Living

Macon Pops’ nostalgic romp through movies and television

Steve Moretti, pictured here in 2014, along with Matt Catingub, are the founders of the Macon Pops Orchestra.
Steve Moretti, pictured here in 2014, along with Matt Catingub, are the founders of the Macon Pops Orchestra.

Betty Ragland has her finger on the pulse of what’s going on in Macon. She can be seen everywhere — supporting the arts, fundraising for charities, working on projects for Riverside United Methodist Church or promoting the Cherry Blossom Festival — so it was a surprise to find out that the Macon Pops’ concert at Mercer University’s Hawkins Arena on March 17 was her first experience at a Pops event.

It was, however, not wasted on Ragland, for she relished every minute of the orchestra’s and vocalists’ performances. Macon Pops has a new powerhouse devotee, thanks to an invitation from friend Carolyn Talbot to join a small group for the St. Patrick’s Day performance.

“Hit Songs from TV and Movies” was the theme for the concert in Hawkins Arena, the new home of the Macon Pops. Steve Moretti and Matt Catingub, co-founders of the orchestra, invited popular actress, singer and producer Gloria Reuben to be the featured vocalist for a nostalgic reprise of the theme music from a few movies and award-winning television series.

With the energy we have come to expect from Moretti and Catingub, the concert opened with an arrangement of the “Batman” theme from the television series, followed by Catingub, singing the familiar, nose-twitching theme from “Bewitched.”

It is easy to see why Reuben, a stunner in her blue gown, was included in “People” magazine’s “50 Most Beautiful People in the World” in 1996. Her stage presence has been well honed after roles on television in “ER,” as the HIV/AIDS infected physician’s assistant, and as Elizabeth Keckley in “Lincoln,” the historical film produced by Steven Spielberg in 2012, among others too numerous to mention.

Reuben had never been to Macon prior to her Macon Pops performance, but charmed the audience and the orchestra members with her panache and was impressed with “this music city.”

With the animated film “Who Framed Roger Rabbit” streaming on the theater-sized screen behind the orchestra, Reuben belted out “Why Don’t You Do Right,” one of the memorable songs from that movie. Joined by Catingub on saxophone, she sang the theme, “The Best That You Can Do,” from the hilarious movie “Arthur,” the original version that starred Dudley Moore as the drunken hedonist whose life is in shambles.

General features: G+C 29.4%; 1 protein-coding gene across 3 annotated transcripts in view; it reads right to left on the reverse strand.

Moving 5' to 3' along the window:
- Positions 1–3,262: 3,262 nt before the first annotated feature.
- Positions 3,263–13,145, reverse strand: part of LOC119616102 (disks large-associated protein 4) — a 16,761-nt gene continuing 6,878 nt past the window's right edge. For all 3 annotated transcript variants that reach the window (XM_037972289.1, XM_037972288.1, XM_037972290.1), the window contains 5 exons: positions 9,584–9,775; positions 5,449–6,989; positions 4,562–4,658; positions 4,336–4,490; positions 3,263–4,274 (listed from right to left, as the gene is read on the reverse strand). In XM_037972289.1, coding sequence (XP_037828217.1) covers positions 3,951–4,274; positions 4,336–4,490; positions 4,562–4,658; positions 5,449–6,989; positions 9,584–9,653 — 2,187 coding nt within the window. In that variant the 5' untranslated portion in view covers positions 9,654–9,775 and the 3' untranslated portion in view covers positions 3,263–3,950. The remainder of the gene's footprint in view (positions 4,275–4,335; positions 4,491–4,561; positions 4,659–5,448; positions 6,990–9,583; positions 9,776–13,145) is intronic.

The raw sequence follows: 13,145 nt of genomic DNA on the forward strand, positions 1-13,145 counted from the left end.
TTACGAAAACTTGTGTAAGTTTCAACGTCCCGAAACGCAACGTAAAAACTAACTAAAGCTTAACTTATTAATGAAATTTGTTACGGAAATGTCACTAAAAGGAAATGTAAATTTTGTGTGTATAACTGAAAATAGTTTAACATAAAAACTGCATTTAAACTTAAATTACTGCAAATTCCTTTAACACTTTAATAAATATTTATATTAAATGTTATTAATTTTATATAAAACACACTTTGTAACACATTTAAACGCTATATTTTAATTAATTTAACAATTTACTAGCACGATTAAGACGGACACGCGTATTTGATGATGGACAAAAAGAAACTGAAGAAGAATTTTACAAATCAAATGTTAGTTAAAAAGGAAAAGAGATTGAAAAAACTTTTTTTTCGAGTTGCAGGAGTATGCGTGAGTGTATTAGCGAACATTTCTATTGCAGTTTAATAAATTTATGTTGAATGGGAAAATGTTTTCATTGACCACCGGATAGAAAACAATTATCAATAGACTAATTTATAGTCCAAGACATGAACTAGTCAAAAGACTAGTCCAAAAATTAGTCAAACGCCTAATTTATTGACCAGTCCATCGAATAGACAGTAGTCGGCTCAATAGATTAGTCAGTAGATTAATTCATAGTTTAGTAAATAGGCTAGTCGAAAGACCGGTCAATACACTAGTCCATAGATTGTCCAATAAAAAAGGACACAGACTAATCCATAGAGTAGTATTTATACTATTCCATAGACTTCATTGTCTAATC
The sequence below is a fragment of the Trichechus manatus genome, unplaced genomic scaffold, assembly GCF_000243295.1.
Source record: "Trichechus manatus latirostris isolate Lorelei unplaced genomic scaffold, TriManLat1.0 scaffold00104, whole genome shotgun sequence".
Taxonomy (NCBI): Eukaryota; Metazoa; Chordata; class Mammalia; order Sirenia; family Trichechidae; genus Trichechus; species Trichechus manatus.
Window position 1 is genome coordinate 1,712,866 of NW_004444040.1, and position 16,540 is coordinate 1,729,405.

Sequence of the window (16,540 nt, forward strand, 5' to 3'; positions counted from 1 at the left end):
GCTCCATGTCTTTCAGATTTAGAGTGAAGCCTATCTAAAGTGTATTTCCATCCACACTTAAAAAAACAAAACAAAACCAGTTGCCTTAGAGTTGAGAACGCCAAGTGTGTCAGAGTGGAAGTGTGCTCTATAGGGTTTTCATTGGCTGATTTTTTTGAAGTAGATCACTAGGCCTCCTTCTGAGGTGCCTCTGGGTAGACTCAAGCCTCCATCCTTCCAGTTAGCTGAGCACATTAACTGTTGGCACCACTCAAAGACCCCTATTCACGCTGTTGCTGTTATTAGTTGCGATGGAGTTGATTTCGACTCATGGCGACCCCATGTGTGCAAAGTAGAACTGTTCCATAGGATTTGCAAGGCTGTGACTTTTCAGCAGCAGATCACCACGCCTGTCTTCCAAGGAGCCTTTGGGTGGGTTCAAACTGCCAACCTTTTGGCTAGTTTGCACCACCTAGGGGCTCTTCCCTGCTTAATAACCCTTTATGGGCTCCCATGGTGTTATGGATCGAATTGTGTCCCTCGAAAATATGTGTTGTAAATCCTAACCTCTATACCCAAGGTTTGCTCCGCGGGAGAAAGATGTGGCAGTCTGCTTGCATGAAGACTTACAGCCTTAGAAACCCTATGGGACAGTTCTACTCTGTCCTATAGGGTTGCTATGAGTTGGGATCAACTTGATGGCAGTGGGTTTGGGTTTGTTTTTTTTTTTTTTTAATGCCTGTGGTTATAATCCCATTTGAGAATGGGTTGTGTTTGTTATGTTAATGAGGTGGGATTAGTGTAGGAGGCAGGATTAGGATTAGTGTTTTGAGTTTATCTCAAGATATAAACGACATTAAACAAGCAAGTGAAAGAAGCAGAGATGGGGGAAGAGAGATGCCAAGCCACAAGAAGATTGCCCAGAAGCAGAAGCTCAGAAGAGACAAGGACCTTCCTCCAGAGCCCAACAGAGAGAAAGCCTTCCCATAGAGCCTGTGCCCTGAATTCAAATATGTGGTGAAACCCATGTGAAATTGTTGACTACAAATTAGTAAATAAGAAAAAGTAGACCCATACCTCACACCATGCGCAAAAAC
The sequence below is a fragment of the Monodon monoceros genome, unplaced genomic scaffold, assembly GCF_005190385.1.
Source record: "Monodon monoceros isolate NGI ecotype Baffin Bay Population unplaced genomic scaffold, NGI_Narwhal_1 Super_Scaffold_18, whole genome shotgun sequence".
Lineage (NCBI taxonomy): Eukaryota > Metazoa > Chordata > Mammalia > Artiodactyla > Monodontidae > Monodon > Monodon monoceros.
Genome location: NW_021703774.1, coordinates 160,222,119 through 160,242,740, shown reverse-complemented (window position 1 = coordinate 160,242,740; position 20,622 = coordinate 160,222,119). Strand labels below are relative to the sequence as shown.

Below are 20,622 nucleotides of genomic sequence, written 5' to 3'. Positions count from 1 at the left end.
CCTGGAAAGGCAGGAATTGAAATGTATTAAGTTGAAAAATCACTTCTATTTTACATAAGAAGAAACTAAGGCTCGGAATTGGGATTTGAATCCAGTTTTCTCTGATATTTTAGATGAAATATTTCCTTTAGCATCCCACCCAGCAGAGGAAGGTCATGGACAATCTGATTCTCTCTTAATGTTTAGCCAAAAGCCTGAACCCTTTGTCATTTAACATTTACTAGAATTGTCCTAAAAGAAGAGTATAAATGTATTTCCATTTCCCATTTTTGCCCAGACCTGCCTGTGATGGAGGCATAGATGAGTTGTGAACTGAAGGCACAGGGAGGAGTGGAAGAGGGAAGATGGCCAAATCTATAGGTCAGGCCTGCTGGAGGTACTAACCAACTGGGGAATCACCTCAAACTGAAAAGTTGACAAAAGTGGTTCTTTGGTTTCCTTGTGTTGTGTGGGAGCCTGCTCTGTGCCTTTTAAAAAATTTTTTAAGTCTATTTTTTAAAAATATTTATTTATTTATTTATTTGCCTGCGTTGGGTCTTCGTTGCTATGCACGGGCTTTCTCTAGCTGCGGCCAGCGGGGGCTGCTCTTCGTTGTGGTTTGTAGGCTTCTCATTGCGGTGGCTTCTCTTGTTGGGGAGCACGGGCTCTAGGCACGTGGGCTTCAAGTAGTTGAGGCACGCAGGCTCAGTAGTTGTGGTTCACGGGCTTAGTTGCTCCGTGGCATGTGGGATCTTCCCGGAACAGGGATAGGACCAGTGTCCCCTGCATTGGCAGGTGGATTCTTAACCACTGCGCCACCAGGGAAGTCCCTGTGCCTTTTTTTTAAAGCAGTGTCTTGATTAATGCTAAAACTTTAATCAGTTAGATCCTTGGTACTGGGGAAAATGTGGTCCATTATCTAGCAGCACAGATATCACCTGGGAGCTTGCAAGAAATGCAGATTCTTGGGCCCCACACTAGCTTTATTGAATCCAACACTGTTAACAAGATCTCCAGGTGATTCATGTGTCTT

ADOLESCENT ANGST

When the orchestra closed the first set with the theme from television’s “Hawaii Five-O,” many in the audience, of a certain age, laughed at the memories of watching glistening, toned bodies on Hawaii’s beaches, when surf boards became a must-have accessory — even if they were just carried on top of the car to attract bikini-clad girls!

The movie that made adolescents blush in 1967, “The Graduate,” starring Dustin Hoffman as the object of an older woman’s obsession, was moving across the screen when the duo of Reuben and Catingub sang the familiar “coo-coo-ca-choo, Mrs. Robinson,” from the Simon & Garfunkel hit, making everyone’s head turn just in time to see the famous leg scene, just one of many squirm-inducing situations in Mike Nichols’ successful film.

No one can argue with the dancing talent of a young John Travolta who in 1977 rose to fame with “Saturday Night Fever,” a paean to the disco age and to slick, duck tail hair. In the second set, Reuben’s rendition of “If I Can’t Have You,” with its disco/Latin beat, filled the dance floor with oldies lovers who may not have mastered disco, but could still be moved by the film’s musical narrative of lovesick teenagers.

The final selection in the regular program, Journey’s “Don’t Stop Believin,’ ” from the glamorized, gritty and fictional television series about mob life, “The Sopranos,” showcased Moretti’s powerful performance on drums and the equally dynamic range of Reuben’s voice, reaching for the notes echoing the poignancy of the lyrics.

Once again, the Macon Pops has taken its music to new heights, this time reaching for a star and successfully luring her to Macon.

TRIP DOWN ANOTHER MEMORY LANE

The title of the song could be the mantra for the unbelievable changes to the Macon landscape in the last couple of decades — the remarkable growth witnessed on Mercer’s campus and in the preservation of tangible and intangible history — and the addition of the Macon Pops to the city’s musical lexicon.

I was standing in the gallery of Hawkins Arena after the concert, with Nedra Dugart and Charlie Willis. On what was his first visit to the facility, Willis looked around him and commented, almost reverently, on the life and accomplishments of coach J.B. Hawkins of Roberta, in whose honor his son and daughter-in-law, Chuck and Kathy Hawkins of Macon, endowed the arena.

“I worked and coached with him — one of the finest men I have ever known,” said Willis of his own nostalgic recall of a man larger than life in Georgia amateur sports.

Katherine Walden is a freelance writer and interior designer in Macon. Contact her at 478-742-2224 or kwaldenint@aol.com.

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